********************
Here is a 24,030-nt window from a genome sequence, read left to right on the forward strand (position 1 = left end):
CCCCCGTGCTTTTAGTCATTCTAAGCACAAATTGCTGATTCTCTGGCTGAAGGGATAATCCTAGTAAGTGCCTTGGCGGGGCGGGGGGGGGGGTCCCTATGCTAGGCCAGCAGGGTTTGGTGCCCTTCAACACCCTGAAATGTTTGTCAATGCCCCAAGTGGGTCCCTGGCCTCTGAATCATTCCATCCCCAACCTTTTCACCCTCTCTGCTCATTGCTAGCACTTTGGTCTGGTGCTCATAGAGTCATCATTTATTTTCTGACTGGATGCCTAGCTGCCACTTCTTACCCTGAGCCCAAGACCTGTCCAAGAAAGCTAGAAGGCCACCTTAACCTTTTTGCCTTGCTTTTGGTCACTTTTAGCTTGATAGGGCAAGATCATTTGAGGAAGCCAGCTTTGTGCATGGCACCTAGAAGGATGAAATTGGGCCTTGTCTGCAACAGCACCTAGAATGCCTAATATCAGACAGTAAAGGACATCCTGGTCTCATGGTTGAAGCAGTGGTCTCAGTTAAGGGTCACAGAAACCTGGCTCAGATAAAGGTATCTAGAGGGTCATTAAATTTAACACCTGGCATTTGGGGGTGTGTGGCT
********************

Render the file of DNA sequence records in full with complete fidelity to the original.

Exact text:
Here is a 24,030-nt window from a genome sequence, read left to right on the forward strand (position 1 = left end):
CCCCCGTGCTTTTAGTCATTCTAAGCACAAATTGCTGATTCTCTGGCTGAAGGGATAATCCTAGTAAGTGCCTTGGCGGGGCGGGGGGGGGGGTCCCTATGCTAGGCCAGCAGGGTTTGGTGCCCTTCAACACCCTGAAATGTTTGTCAATGCCCCAAGTGGGTCCCTGGCCTCTGAATCATTCCATCCCCAACCTTTTCACCCTCTCTGCTCATTGCTAGCACTTTGGTCTGGTGCTCATAGAGTCATCATTTATTTTCTGACTGGATGCCTAGCTGCCACTTCTTACCCTGAGCCCAAGACCTGTCCAAGAAAGCTAGAAGGCCACCTTAACCTTTTTGCCTTGCTTTTGGTCACTTTTAGCTTGATAGGGCAAGATCATTTGAGGAAGCCAGCTTTGTGCATGGCACCTAGAAGGATGAAATTGGGCCTTGTCTGCAACAGCACCTAGAATGCCTAATATCAGACAGTAAAGGACATCCTGGTCTCATGGTTGAAGCAGTGGTCTCAGTTAAGGGTCACAGAAACCTGGCTCAGATAAAGGTATCTAGAGGGTCATTAAATTTAACACCTGGCATTTGGGGGTGTGTGGCT